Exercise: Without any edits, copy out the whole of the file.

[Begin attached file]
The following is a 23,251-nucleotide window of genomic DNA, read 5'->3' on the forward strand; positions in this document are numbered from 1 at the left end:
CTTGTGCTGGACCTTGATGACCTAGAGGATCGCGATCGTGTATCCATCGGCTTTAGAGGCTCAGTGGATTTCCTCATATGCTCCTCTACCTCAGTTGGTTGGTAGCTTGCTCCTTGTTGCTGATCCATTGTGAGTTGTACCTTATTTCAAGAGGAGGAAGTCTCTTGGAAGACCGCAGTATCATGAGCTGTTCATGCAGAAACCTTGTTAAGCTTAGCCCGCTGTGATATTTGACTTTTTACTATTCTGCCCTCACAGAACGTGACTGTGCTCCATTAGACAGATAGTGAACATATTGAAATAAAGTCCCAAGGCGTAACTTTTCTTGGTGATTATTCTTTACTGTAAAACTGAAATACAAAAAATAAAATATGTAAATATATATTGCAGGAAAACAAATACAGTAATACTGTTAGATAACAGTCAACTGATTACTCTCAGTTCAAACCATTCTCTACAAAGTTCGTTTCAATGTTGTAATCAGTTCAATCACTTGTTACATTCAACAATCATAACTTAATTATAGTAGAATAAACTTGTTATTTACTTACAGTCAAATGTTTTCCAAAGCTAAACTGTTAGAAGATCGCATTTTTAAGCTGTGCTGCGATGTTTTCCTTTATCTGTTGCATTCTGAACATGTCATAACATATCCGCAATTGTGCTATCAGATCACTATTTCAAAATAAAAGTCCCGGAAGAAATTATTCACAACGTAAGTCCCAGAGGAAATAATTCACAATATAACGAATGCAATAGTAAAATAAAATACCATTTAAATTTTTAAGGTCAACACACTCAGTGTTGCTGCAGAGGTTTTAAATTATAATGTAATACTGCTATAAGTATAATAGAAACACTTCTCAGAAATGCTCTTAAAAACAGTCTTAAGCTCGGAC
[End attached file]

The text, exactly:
The following is a 23,251-nucleotide window of genomic DNA, read 5'->3' on the forward strand; positions in this document are numbered from 1 at the left end:
CTTGTGCTGGACCTTGATGACCTAGAGGATCGCGATCGTGTATCCATCGGCTTTAGAGGCTCAGTGGATTTCCTCATATGCTCCTCTACCTCAGTTGGTTGGTAGCTTGCTCCTTGTTGCTGATCCATTGTGAGTTGTACCTTATTTCAAGAGGAGGAAGTCTCTTGGAAGACCGCAGTATCATGAGCTGTTCATGCAGAAACCTTGTTAAGCTTAGCCCGCTGTGATATTTGACTTTTTACTATTCTGCCCTCACAGAACGTGACTGTGCTCCATTAGACAGATAGTGAACATATTGAAATAAAGTCCCAAGGCGTAACTTTTCTTGGTGATTATTCTTTACTGTAAAACTGAAATACAAAAAATAAAATATGTAAATATATATTGCAGGAAAACAAATACAGTAATACTGTTAGATAACAGTCAACTGATTACTCTCAGTTCAAACCATTCTCTACAAAGTTCGTTTCAATGTTGTAATCAGTTCAATCACTTGTTACATTCAACAATCATAACTTAATTATAGTAGAATAAACTTGTTATTTACTTACAGTCAAATGTTTTCCAAAGCTAAACTGTTAGAAGATCGCATTTTTAAGCTGTGCTGCGATGTTTTCCTTTATCTGTTGCATTCTGAACATGTCATAACATATCCGCAATTGTGCTATCAGATCACTATTTCAAAATAAAAGTCCCGGAAGAAATTATTCACAACGTAAGTCCCAGAGGAAATAATTCACAATATAACGAATGCAATAGTAAAATAAAATACCATTTAAATTTTTAAGGTCAACACACTCAGTGTTGCTGCAGAGGTTTTAAATTATAATGTAATACTGCTATAAGTATAATAGAAACACTTCTCAGAAATGCTCTTAAAAACAGTCTTAAGCTCGGAC